We stood in the dark larder, I trained the slim beam of torchlight onto the floor where piles of sandy earth had been scraped aside and struggled to control my breathing. Ty knelt with his hands resting on his thighs, grains of sand stuck to the hairs on his forearms where he had dug feverishly for several minutes.
"Is that it?" I whispered, despite us being alone in the cool air of the old food store.
The artificial white circle of torchlight danced across an old leather suitcase in a rhythm matching the frenetic beating of my heart. I stood with my back pressed against the wall of the subterranean larder to leave room for Ty to excavate. The suitcase lay about thirty centimetres below the surface, directly beneath where the line in the sand had been drawn. It was a medium-sized and dented dark leather object that might have been fashionable sometime in the mid-seventies, but it didn't look to has suffered too badly from its time underground.
"It must be," Ty grasped the edges of the case and tried to lift it; the case didn't budge.
"Still stuck..." He scraped further handfuls of grainy earth from around the corners of the case and tossed them aside.
"If this is it, the votives I mean, what are we going to do with them?" I wondered aloud.
"I don't know, but we are certainly not going to give them to Sharp," Ty replied. He motioned for me to bring the light closer and I obliged; focusing the beam on the shallow trench he had excavated around the case.
Ty got a firm grip on the handle and heaved the case clear of the hole. I knelt next to him as he blew firmly into the case's old metal fastenings to clear any grains that may have clogged them. I held my breath as he popped both clasps and opened the lid.
There before me in the bottom of the case lay the two most beautiful objects I have seen in my life.
A sword of about seventy five centimetres in length and whose blade tapered in the middle, lay atop an oval disc the size of a large tea tray. Both were encrusted in dirt but showed patches of burnished gleaming golden metal.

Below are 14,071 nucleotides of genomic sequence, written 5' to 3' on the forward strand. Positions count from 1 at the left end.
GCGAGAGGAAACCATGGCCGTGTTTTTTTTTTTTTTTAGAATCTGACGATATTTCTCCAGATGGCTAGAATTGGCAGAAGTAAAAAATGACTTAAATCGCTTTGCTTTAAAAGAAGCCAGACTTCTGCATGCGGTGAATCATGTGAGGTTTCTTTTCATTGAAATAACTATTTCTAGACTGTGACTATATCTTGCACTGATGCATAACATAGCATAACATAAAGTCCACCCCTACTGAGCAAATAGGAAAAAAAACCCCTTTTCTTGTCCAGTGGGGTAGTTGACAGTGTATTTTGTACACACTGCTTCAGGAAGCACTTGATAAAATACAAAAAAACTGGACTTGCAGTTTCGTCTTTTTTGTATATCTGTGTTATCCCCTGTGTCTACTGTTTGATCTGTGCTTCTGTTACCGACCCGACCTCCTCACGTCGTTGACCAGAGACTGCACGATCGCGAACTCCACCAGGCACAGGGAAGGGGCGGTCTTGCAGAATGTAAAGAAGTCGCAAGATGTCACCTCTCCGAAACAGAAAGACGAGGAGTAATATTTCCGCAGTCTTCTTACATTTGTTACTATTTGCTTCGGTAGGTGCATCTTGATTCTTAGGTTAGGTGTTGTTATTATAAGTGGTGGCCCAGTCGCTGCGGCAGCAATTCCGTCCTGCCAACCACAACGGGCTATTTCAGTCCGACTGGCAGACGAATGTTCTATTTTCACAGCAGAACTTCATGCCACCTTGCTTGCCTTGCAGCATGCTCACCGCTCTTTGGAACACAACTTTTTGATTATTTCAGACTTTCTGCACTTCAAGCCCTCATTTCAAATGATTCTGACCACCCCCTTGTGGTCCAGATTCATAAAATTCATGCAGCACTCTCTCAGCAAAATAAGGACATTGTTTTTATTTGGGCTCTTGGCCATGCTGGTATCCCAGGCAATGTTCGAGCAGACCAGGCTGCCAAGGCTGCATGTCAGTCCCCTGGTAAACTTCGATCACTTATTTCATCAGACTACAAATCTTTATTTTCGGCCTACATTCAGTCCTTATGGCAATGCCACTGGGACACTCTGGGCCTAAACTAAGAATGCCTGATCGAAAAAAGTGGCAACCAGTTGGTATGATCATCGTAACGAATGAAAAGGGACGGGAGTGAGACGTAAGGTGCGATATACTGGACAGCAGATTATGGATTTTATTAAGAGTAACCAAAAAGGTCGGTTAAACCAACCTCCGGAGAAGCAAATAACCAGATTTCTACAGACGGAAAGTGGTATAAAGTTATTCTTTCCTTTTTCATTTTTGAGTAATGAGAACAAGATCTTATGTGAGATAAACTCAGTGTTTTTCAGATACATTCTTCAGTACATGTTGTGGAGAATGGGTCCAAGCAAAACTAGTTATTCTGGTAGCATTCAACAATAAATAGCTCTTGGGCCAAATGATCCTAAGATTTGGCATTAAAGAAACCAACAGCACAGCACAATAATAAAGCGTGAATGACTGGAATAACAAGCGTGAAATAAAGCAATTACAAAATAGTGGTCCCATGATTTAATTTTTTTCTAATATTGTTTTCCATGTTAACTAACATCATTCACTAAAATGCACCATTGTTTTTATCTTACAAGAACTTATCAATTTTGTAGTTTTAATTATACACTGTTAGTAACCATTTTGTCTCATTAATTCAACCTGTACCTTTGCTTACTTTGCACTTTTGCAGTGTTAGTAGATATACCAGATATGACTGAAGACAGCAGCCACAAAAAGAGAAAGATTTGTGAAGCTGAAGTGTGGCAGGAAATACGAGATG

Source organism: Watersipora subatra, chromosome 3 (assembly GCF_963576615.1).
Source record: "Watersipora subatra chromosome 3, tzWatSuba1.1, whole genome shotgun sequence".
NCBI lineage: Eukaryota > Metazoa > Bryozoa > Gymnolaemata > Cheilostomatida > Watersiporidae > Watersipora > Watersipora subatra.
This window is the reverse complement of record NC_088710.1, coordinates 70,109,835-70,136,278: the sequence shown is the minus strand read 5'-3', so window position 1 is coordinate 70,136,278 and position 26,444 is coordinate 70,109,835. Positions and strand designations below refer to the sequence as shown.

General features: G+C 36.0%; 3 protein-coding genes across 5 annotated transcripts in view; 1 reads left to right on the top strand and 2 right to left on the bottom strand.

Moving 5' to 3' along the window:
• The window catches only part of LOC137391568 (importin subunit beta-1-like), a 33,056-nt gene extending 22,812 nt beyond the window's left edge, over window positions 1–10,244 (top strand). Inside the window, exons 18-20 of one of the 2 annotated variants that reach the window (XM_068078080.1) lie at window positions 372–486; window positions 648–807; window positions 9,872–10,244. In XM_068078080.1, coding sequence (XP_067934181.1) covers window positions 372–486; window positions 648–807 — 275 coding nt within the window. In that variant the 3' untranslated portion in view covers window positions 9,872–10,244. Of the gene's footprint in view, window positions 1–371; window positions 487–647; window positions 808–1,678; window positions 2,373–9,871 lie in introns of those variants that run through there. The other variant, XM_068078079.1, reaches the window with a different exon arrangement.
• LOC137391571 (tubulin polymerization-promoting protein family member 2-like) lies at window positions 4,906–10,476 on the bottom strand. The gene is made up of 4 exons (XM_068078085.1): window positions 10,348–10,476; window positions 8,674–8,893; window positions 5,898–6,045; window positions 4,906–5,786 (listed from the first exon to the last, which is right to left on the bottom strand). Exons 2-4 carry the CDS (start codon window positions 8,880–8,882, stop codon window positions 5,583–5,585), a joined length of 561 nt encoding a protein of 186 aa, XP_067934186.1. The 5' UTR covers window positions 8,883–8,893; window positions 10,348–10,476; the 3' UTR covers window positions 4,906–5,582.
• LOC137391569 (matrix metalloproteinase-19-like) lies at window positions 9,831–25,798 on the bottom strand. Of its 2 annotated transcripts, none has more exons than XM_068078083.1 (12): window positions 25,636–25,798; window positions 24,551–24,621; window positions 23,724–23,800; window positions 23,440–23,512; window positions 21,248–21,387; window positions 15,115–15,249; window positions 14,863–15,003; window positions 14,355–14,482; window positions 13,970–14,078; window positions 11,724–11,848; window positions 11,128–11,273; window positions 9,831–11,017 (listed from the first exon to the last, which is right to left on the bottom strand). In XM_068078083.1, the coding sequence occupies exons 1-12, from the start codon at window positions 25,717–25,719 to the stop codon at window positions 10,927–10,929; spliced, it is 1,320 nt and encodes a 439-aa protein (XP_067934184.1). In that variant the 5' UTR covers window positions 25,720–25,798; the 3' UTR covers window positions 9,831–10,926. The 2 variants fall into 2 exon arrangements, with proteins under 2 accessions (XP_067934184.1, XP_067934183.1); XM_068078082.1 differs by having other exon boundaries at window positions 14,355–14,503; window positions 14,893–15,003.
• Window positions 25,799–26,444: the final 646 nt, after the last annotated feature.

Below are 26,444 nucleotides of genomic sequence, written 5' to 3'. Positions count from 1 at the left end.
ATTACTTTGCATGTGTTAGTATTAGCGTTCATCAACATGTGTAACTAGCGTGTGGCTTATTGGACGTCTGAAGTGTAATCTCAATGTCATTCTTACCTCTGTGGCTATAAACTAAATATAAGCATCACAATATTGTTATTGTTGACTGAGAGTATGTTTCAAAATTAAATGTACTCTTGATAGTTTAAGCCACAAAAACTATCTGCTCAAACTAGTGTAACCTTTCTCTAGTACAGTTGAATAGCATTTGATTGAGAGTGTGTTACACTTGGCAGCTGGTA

"Holy shit!" I let the breath out of my lungs in a low whistle.
"Yes, quite literally. Hold that light steady," Ty admonished me. He lifted the sword from the case and held it up with the fingertips of both hands. The blade was five centimetres wide at its broadest and it melted into a hilt of intricately-worked gold that was covered with winding patterns. Ty shifted the sword and examined a neat hole in the bottom of the hilt, then gently rubbed some dirt away from the swirling designs. He passed it to me and I took it in one hand, immediately surprised by the dead weight of it.
"This weights an absolute bloody tonne!" I exclaimed.
"It looks to be made mostly of gold. The blade and hilt might even be hollow," Ty replied.
"Jesus, I think Martha mentioned something about them being hollow for the ceremonial use of blood." I was remembering Martha's mini-lecture.
"It would be incredibly hard to use in battle, and gold is soft." Ty rubbed the edge of the blade where the uniform sharpness was marred by several dents, "but it looks like it was used."
He reached back into the case and withdrew the oval disc. It was far more ornate than the sword and was covered with twisted bands of metal in an immensely intricate Celtic pattern. Between the bands were inset areas of shining mother of pearl, some of which were obscured with mud, but others shone out like gems. Ty flipped the disc in his hands and noted a pair of raised hoops.
"This is the shield; it probably had leather straps that have rotted away," he said.
"It's so beautiful," I said.
YOU ARE READING
Quid Pro QuoMystery / Thriller
Satchmo Turner is a failed private detective from the rusting heart of the Black Country who is reeling from the loss of his sister and fiancee. He's going nowhere at work, and treading water in life, until he picks up a simple missing person case a...